If you switch to a sub-ohm tank with a wider coil head, that’s exactly what’ll happen. The fact that you find each puff more satisfying might cause you to puff less frequently — at first — but eventually you’ll probably settle back into your usual vaping pattern.
A larger tank will inevitably increase your e-liquid costs. If you switch from something like a Kanger Subtank to a SMOK TFV8, you should plan for your e-liquid costs to at least double.
Higher Hardware Demands
The new sub-ohm tank platforms have a wide variety of different coil heads available. Most of the options, though, utilize very low-resistance coils.
The SMOK V12-T14 coil head, for example, has a resistance of just 0.12 ohms and works within a range of 80-350 watts. If you’re currently running a Kanger Subtank at 25 watts, it’s a huge leap.
Running a 0.12-ohm coil head at 300 watts, for example, would produce a current of 50 amps. If you used the coil on a mechanical mod with a 4.2-volt battery, the current would be 35 amps.
Can your device meet those demands? Most can’t. You need a device and batteries capable of supporting extremely high currents.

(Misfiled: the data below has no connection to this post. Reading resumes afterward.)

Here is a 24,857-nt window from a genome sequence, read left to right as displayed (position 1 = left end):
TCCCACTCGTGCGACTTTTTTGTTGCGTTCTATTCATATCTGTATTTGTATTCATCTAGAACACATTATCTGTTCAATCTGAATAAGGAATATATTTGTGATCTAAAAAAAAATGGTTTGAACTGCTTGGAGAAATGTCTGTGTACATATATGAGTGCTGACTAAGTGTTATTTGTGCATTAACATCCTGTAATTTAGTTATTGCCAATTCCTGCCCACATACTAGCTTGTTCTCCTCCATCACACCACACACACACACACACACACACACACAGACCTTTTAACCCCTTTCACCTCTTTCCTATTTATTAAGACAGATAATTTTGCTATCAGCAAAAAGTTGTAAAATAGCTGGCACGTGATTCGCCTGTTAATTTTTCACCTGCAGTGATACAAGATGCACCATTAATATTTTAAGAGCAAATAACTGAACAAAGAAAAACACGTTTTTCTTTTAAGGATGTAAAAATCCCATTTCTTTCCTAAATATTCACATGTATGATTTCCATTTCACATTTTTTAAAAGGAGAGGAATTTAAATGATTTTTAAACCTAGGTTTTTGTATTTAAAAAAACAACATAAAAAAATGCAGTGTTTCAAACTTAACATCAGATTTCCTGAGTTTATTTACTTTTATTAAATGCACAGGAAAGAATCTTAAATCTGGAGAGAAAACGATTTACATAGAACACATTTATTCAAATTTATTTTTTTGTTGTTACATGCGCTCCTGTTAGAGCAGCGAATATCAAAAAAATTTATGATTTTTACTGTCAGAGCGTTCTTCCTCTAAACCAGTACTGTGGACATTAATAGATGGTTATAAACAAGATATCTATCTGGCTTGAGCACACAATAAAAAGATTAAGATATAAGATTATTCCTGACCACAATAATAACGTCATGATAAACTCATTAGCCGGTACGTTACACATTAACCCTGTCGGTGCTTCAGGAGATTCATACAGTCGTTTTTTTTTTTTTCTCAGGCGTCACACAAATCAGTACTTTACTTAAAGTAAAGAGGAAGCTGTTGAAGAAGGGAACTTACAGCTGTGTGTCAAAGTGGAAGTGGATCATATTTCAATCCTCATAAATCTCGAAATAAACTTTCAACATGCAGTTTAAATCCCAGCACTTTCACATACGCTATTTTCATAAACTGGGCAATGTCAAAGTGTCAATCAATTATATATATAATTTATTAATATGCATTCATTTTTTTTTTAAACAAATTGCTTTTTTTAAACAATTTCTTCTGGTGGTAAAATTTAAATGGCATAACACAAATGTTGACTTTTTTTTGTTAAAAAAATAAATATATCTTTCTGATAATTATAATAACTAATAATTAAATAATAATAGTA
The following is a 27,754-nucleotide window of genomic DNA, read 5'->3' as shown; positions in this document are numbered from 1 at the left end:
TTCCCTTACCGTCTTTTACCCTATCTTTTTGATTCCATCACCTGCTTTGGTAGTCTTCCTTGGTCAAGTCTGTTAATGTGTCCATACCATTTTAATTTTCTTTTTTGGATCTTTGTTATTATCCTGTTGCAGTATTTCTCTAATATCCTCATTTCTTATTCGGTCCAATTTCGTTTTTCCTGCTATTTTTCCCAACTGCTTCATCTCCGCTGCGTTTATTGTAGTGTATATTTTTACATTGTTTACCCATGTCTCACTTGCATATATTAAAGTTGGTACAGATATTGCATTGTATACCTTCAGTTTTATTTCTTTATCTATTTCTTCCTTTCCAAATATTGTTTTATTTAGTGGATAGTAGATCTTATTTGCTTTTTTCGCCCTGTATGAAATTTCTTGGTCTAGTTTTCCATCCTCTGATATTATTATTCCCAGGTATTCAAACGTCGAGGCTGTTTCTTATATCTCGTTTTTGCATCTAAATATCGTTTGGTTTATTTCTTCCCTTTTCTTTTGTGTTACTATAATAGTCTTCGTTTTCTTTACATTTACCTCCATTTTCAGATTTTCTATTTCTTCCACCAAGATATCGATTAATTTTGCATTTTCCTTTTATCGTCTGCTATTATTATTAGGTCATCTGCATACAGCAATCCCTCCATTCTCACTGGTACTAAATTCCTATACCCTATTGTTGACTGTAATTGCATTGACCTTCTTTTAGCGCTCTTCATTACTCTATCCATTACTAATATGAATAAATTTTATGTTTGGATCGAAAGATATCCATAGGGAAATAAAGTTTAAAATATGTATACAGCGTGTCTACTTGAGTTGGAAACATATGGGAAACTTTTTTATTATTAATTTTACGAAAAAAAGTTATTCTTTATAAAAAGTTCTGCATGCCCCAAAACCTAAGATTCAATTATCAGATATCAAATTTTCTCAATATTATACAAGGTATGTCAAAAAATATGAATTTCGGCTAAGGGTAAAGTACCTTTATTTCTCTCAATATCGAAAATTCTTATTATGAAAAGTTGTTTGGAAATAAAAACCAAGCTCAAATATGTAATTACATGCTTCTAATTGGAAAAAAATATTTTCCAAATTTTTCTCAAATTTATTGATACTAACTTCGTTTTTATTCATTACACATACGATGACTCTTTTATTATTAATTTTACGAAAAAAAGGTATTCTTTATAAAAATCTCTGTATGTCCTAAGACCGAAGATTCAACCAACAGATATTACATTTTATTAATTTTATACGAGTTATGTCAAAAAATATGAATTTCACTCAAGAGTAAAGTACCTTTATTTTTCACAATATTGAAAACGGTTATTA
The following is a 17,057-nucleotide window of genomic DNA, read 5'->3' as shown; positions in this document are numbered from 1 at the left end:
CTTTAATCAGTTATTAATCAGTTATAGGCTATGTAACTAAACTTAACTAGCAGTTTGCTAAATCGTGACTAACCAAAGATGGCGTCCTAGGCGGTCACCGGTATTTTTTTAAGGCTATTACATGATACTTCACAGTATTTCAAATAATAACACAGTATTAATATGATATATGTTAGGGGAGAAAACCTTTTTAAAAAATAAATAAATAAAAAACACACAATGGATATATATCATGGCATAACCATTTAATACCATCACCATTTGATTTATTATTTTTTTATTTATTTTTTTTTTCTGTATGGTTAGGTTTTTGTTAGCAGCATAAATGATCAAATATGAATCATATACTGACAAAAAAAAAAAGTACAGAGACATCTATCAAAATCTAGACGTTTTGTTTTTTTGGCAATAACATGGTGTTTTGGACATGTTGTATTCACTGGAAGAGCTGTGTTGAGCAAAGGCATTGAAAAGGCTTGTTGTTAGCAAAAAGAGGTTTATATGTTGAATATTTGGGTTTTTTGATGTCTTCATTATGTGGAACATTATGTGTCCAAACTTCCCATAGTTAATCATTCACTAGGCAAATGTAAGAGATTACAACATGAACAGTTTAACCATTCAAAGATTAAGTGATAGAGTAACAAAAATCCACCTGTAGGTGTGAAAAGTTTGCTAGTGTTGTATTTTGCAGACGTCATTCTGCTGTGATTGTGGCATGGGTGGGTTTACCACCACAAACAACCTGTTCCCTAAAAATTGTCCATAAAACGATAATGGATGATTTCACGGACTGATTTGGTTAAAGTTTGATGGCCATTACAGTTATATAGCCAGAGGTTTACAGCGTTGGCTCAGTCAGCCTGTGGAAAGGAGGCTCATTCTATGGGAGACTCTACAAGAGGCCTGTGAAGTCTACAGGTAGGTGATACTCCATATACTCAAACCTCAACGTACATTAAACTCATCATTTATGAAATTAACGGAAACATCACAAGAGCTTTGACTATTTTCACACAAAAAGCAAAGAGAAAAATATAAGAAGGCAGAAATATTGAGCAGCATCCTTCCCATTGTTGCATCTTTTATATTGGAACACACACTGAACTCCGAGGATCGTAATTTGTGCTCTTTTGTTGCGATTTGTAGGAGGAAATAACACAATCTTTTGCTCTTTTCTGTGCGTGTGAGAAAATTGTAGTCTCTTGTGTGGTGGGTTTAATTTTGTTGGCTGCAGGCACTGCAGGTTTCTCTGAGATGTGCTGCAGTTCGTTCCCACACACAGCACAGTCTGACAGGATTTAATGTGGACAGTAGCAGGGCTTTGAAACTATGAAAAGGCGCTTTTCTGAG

If you want to, you can drive a bigger sub-ohm tank at a more modest wattage. The problem, though, is that when you’re driving up to 14 coils, you’ve got a considerable amount of metal that needs to heat up before it’ll produce any vapor. At lower wattage settings, the heating time will probably be longer than you’re currently used to.
Potential Safety Issues with Sub-Ohm Tanks
It’s well known that battery sellers exaggerate the specifications of their products. E-Cigarette-Forum user Mooch has tested hundreds of batteries. Some of those batteries’ sellers have claimed that their products have continuous discharge ratings of up to 60 amps.
However, no 18650 batteries tested by Mooch actually support a continuous discharge of higher than 30 amps. Most 18650 batteries don’t even support 30 amps. If you put a 0.12-ohm coil on a mechanical mod with a single 18650 battery, you’re taking an unacceptable safety risk.
So, is a bigger sub-ohm tank really better? If creating bigger clouds with minimum effort is your primary vaping goal, buying one of the new generation of sub-ohm tanks is absolutely worth it.
If you’re currently using a sub-ohm tank with a single-coil or dual-coil head, you will experience drastically larger vapor clouds and improved depth of flavor.
You’ll have to decide, though, whether generating bigger clouds with a new sub-ohm tank is actually what you want in light of the drawbacks. When you buy one of the new, large sub-ohm tanks, your daily cost of vaping will immediately increase.
Your coil heads will cost more, and you’ll consume more e-liquid. Your new tank will also demand much more from your mod than your current tank does. The new generation of sub-ohm tanks might seem almost as simple as the tank that you’re using right now.
The truth, though, is that these tanks are for experienced e-cigarette users who know the capabilities of their devices.